CPR and AED Awareness Week

CPR and AED Awareness Week

Each year in the United States, the first week of June is an observation of National CPR-AED Awareness Week. The week serves to highlight the importance of getting training in cardiopulmonary resuscitation (CPR) and how to use an automated external defibrillator (AED).

This growing national movement stresses important facts to increase public awareness, such as most out-of-hospital cardiac arrests happen at home. This means when sudden cardiac arrest (SCA) happens, if it is witnessed, it is most likely seen by a family member or a close friend. Knowing what to do if a cardiac emergency occurs could help you increase survival rates and potentially save the life of someone you love.

What is sudden cardiac arrest (SCA)?

Cardiac arrest is among the leading causes of death in the United States and worldwide. Specifically, cardiac arrest in adults is the loss of the heart’s ability to pump blood through the body due to an inadequate or absent heartbeat. The most dramatic occurrence, sudden cardiac arrest (SCA) can happen with little or no warning.

SCA occurs when the normal electrical impulses in the heart become rapid or chaotic and cause the heart to stop beating. This means the heart cannot pump blood, so blood flow to the body, along with the oxygen the blood carries to vital organs, abruptly stops.

Immediate, high-quality CPR along with early defibrillation with an AED can more than double the likelihood of a victim’s chance of cardiac arrest survival.

Learn more about SCA facts.

How an automated external defibrillator (AED) helps

When someone is experiencing a cardiac arrest, an AED analyzes a person’s heart rhythm and delivers a lifesaving shock to restore the heartbeat. AEDs are simple and safe to use, even for untrained bystanders.

Most AEDs provide visual and/or audio prompts to begin CPR. Some AEDs also provide real-time CPR coaching and feedback to help the rescuer provide adequate compressions.

When it’s time to use an AED during a cardiac emergency, the best AED is the closest AED. That’s why having an AED in your home and AEDs in public areas with easy access are important for a cardiac arrest victim’s best chance at survival.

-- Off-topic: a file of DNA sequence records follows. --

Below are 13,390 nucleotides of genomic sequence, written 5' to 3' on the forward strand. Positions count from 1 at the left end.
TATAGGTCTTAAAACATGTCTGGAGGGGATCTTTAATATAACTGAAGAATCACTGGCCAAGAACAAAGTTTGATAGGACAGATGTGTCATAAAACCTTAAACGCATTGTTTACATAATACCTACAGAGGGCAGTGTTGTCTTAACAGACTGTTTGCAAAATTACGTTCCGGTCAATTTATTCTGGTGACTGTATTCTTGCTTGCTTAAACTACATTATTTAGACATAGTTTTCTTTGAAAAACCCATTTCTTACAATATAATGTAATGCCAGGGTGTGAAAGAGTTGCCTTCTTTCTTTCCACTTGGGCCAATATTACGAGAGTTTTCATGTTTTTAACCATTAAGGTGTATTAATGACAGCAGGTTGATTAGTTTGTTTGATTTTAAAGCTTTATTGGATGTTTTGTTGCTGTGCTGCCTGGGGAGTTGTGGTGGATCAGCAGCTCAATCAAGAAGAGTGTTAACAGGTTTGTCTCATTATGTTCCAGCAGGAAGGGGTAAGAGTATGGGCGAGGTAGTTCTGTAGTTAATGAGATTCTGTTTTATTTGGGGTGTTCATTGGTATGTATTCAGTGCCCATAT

Learn more about the use of an AED and its significance in saving lives when combined with high-quality bystander CPR.

Why cardiopulmonary resuscitation (CPR) training is necessary

Everyone from young children to older adults can benefit from taking a CPR and AED training course. When immediate CPR happens after a cardiac arrest, the person’s chance of survival increases.

Training with a CPR course that includes instruction in CPR skills and AED training is the best way to ensure everyone is prepared to deliver effective bystander CPR if an emergency occurs within your home or anywhere in public.

HSI CPR, AED and First Aid programs offer time for hands-on skills training. This means students have plenty of time to practice the lessons and develop a muscle memory that helps them recall skills, such as effective chest compressions, and take immediate action when an emergency occurs.

If you find yourself witnessing a cardiac emergency, and haven’t yet been trained in conventional CPR, you can remember Call-Push-Shock, a national collaborative movement co-sponsored by Parent Heart Watch (PHW) and Sudden Cardiac Arrest Foundation (SCAF) promoting hands-only CPR. It urges bystanders to call 911, provide CPR and use an AED.

Bottom line: CPR and AED training saves lives

National CPR and AED awareness week stresses the importance of learning CPR and AED skills. People of all ages can make a difference by getting training for yourself, your family and even your colleagues at work.

Contact an HSI Training center near you to learn more about classes in your area.

If you are interested in bringing lifesaving training to your community or workplace, you can become an authorized HSI instructor.

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